Monday, March 14, 2011

Legumes Estranhos: Brazil Continued

Oh my Godgee (a friend's "Brazilian" way of saying "Oh my God."). It's been almost a month since the last WV post. A lot has happened. Incredibly rapid people's revolutions in Tunisia and Egypt, disturbing conflicts in Libya, protests against the shameless Republican assault on workers' rights and non-corporate governance in Wisconsin and Michigan. A natural disaster in Japan spilling over the global consciousness in a chaotic flotsam of photographs that I'm finding nearly impossible to process adequately. How does one maintain a sense of what has happened, is happening, with so much information hitting at once?

And I moved to Brazil for the rest of the year.

I am still eating mostly vegetables. Weird ones. Meat slips in from time to time if it's in tiny bits tucked into the black bean soup that I was craving at the neighborhood bar one night. Or if it sneaks into the juice bar breaded pastry I thought had only manioc and cheese.

There's no Trader Joe's here but one can still get lazyman pre-cut veggies very easily. I picked up the above sacks of squash and shredded carrot with beet from one of the little stands that materializes on street corners most evenings. I am currently in Rio de Janeiro, far from Ipanema and the beach where I lived in 2003 to 2004, this time closer to the decayed nineteenth-century glories of the old city, in the Santa Teresa neighborhood, which Lonely Planet likes to claim is a Brazilian Montmartre. Sure, there are puppeteers and painters out in the street sipping tiny cups of cold beer on Sunday nights, and it's up in the hills with breathtaking views over the city (panorama of Guanabara Bay, piled brick shacks of the hillside favelas in the near distance), but it's its own thing... I try not to stub my sandal feet on the cobblestones on my way home, up up up past ivy-covered walls topped with broken glass in lieu of barbed wire and neighbors peeping down on me from fluorescent-lit rooms.

I visited the Glória neighborhood farmers' market just down the hill this past Sunday and have heard tell of an organic farmers' market close by. There are also versions of CSA (community-supported agriculture) produce boxes to be had in my neighborhood. I am still orienting myself to the lay of the land, but the organic & permaculture bug seems to have bitten here too, in a land saturated with soy and corn monoculture.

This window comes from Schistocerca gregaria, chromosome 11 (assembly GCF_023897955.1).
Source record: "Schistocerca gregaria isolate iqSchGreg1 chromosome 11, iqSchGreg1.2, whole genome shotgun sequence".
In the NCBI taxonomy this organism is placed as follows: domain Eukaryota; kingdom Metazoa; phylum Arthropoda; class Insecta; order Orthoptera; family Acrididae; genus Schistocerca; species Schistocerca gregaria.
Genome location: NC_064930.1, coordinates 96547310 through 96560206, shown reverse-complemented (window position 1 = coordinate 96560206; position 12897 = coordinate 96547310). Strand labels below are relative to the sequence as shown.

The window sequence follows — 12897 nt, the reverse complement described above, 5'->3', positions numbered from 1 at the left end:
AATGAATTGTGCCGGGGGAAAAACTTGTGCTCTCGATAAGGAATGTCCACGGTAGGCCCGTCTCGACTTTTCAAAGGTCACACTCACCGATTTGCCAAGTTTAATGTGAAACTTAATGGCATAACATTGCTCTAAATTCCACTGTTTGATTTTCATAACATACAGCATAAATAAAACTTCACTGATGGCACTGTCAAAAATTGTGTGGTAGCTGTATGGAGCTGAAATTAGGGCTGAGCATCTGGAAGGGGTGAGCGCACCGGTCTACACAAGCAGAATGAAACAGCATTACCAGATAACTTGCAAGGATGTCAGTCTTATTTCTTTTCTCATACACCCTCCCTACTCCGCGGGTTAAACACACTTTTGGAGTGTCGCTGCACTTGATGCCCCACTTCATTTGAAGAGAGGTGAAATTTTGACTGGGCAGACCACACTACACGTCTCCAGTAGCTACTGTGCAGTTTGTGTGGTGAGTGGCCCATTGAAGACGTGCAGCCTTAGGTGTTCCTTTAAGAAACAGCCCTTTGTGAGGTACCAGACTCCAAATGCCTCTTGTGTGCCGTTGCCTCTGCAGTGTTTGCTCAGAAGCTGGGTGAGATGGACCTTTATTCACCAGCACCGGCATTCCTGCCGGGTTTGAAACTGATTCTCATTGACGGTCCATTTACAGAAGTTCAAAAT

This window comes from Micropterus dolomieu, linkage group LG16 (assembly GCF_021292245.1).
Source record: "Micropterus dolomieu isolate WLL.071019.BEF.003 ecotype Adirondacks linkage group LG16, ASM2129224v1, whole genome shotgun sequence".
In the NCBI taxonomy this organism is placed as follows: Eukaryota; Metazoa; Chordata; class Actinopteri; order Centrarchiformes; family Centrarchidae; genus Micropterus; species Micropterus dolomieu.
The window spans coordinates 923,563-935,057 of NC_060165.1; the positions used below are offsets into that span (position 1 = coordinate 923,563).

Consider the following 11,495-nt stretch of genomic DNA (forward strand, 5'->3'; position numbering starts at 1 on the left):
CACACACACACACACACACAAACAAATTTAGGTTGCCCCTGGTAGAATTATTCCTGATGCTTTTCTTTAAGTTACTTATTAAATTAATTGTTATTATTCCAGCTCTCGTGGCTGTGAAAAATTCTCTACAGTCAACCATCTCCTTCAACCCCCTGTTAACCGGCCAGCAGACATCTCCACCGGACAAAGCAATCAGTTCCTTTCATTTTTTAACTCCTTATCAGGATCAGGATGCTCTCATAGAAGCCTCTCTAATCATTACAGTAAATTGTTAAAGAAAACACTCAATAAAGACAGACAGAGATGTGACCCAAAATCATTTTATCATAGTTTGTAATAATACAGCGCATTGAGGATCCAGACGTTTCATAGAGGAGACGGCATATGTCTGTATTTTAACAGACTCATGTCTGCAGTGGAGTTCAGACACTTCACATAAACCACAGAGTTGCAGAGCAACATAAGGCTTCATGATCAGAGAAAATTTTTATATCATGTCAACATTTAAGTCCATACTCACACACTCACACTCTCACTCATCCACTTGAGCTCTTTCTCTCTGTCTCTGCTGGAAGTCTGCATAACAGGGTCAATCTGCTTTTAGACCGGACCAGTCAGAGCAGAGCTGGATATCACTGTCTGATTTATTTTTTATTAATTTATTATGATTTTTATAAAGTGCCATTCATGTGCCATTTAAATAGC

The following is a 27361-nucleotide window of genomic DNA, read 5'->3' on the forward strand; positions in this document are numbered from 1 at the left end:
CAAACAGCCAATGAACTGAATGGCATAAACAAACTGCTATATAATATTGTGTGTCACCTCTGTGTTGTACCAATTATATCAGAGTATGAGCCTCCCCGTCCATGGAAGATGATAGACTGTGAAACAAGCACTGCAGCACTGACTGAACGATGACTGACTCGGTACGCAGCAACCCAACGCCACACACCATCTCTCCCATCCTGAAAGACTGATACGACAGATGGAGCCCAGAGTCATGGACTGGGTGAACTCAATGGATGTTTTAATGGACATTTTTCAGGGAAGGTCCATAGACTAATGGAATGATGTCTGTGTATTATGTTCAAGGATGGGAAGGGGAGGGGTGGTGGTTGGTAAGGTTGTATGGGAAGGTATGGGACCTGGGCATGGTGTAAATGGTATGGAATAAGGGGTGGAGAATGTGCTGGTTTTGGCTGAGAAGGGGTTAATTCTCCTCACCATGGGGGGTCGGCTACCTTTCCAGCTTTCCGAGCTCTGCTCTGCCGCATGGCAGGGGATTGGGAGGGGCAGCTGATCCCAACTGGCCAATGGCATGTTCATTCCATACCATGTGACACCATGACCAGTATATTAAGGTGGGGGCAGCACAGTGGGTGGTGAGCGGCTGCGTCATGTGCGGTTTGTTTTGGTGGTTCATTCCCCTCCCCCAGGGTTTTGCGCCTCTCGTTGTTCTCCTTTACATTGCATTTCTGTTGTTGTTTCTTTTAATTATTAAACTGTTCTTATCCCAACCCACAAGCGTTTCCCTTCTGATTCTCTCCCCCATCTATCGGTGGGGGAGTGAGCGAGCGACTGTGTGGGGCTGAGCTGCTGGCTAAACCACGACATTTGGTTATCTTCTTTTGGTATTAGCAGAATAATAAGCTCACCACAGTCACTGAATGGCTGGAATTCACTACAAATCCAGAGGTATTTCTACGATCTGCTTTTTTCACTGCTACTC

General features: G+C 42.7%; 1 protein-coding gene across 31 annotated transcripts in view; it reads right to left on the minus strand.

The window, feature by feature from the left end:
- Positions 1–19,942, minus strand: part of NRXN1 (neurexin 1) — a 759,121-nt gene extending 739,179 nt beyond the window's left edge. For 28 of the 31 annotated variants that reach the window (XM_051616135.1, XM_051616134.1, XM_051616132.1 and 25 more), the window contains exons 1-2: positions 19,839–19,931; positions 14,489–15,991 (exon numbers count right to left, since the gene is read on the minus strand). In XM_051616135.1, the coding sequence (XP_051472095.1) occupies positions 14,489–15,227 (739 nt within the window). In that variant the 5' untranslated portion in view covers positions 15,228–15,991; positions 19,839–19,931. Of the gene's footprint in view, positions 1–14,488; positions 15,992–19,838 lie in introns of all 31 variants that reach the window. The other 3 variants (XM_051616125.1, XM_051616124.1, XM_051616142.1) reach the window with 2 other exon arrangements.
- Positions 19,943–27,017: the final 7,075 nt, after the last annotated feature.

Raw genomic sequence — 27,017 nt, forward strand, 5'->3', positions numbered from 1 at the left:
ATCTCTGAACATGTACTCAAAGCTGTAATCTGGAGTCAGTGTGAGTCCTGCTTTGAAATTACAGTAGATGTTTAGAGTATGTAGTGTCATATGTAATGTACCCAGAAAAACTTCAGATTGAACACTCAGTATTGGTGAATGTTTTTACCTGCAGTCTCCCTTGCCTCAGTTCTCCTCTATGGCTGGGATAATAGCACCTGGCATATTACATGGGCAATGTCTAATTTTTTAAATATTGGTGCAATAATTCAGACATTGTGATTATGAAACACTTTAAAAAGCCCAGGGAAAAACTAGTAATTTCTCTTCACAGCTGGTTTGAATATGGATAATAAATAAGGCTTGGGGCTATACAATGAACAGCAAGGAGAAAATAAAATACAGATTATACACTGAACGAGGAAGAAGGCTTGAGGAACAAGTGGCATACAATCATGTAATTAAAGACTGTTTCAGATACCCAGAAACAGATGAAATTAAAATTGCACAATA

I have nothing too alien to present you with today, but I was quite pleased with this watercress bunch (agrião) I found--watercress being a much more proletarian, sturdier vegetable here than it is in the U.S., where we tend to associate it with lace gloves, doilies, and tea sandwiches (by "we" I mean me). I was also equally, if not more, pleased by my clever tactic of poking a hole in the midpoint of the carrot-beet-shred bag in order to dig my greedy monkey fingers into a balanced mix of Tang and picked-scab colors:

Here is the rainbow coalition salad I made, "the best greens I've seen in Brazil so far," exclaimed a visiting New York poet and fellow misteriosa ethnic question mark, whose Transcendent Brow says:
                                                    "my crush is on
                                                    your rosemary potato
                                                    offerings of candlelit
                                                    vigils for my grandparents . . . "

and whose "conscience is a cherry plum tomato / Amish radishes . . . "

Meep mop! That's a shout out to my cat Osiris, whom me olde veggie companion Erin is sweetly tending back in San Francisco. Old timer readers of WV may recall my brief 2008 foray into Legumes Estranhos, when I was in Rio for a research trip. More investigations to come...


Ale Picoli said...

I live in Glória and I know that this market is the best in the neighbourhood. Next time, look for vinagreira (they sell just the leaves, but it´s the same sour hibiscus that is used for tea), and maybe joão-gomes (a small foliage with tiny yellow flowers). Have you tried all the cará, inhame, mandioca and other roots that shows up sometimes? They´re great too.

kale daikon said...

Ooh, thank you Senhora Picoli! I will look for all those things. Yes, I love all the types of root vegetables they have. It gets confusing separating inhame, mandioca, aipim, e tudo isso...